Comment on the outro: in general, I've noticed the regular board posters tend to be much, much, much more critical than those who post on the blog. Its an interesting trend. Sometimes it feels (and this is just my perception here, don't hurt me!) like people treat it like a critiquing session, like they have to find something to criticize. Or maybe I'm just way less picky than other people, I donno.
I like 99.9999% of the stories posted on EP & PC (not a huge horror fan), so when any given story is given "a rousing chorus of mehs" as it were, I'm usually left very confused and having to stifle the urge to give a "well I liked it. SO THERE" type response :p
I'd like to comment on this, and I hope you won't take it personally, Talia, because you're not the only person I've noticed who has this reaction to the forumites who consistently give feedback on stories and so I'm just kind of using your quote as a jumping off point and not taking you to task for your statements. I doubt anyone will dispute that I can be highly critical of stories. Sometimes, once I've deconstructed a story in comments, people will follow my comments with "Well I just enjoyed it for its own sake, and I don't have to think about it or analyze a story to enjoy it." or sometimes, less kindly, with "You're overanalyzing. Why can't you just listen to a story and leave it alone."
I like to enjoy stories for what they are too, but at heart I'm a geek. And geeks take things apart. Some people take apart car engines or computer programs or transistor radios and poke around inside them to see how they work. I take apart stories and poke at them and think about how the pieces are put together. My desire to talk about stories is not directly related to whether I like them or not. In other words, I often criticize things I quite like, and I find this confounds people but I'm not sure why. On the other hand, there are stories that don't hold up well to being thought about or analyzed. In my opinion these are lesser stories, but that's purely subjective taste talking, not a determination about objective quality. A story I can fruitfully analyze is potentially a story I can enjoy twice, when I first listen and then when I offer (and read) criticism. Sometimes ALL the enjoyment I get out of the story is in criticism. I don't like the story, but I can still get some joy out of picking it apart and thinking about why I didn't like it. Or in seeing others pick it apart. It's just part of a process.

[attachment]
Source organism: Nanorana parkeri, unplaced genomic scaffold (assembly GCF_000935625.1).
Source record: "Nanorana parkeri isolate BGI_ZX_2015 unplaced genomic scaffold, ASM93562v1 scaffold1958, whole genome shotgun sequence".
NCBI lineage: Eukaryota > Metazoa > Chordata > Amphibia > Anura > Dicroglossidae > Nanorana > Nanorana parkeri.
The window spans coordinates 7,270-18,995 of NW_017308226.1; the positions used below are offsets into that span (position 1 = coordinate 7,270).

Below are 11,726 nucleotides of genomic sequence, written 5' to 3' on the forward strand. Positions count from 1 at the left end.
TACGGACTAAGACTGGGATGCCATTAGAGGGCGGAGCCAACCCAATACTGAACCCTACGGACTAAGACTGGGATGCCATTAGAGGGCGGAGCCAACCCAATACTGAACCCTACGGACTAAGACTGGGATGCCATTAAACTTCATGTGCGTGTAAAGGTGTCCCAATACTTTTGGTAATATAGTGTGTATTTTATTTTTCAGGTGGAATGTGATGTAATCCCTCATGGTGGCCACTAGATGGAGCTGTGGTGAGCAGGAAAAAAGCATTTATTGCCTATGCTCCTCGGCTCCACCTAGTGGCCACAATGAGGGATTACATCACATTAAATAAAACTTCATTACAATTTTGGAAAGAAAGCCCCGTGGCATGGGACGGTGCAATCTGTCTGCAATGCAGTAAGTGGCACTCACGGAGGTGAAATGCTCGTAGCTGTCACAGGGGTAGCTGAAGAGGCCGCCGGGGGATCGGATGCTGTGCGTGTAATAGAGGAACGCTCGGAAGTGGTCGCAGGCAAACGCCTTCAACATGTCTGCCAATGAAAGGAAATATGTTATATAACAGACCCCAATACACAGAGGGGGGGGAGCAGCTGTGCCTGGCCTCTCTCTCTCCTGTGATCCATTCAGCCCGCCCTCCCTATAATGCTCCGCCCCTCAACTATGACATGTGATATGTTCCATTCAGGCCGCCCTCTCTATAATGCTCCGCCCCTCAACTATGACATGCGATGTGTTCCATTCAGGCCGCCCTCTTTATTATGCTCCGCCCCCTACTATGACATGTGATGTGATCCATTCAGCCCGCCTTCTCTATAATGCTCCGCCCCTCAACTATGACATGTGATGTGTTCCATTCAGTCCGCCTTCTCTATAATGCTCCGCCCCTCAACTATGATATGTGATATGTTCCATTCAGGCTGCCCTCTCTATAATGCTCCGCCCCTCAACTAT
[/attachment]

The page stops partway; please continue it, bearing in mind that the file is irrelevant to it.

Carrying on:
There are stories that I don't feel motivated to analyze, stories I can either toss into the 'not for me' or 'that was nice' pile without giving them a second thought. I can identify with not having much to say about a piece. I admit, though, I'm perplexed as to why anyone (except perhaps the author) actually cares whether I'm critical of a story or not. Why does an analysis on my part correspond to something about you and your enjoyment? All it means is I'm a story geek. You may be some different kind of geek or no geek at all. The idea that it's rude, or snobbily intellectual, or a waste of time to engage in critique is not automatically true. Neither is it true that critique is mutually exclusive with enjoyment of the piece.
That said, in any forum there's people who talk just to hear their head rattle, as my grandmother would say, but that has less to do with stories and story critique than the natural landscape of message forums.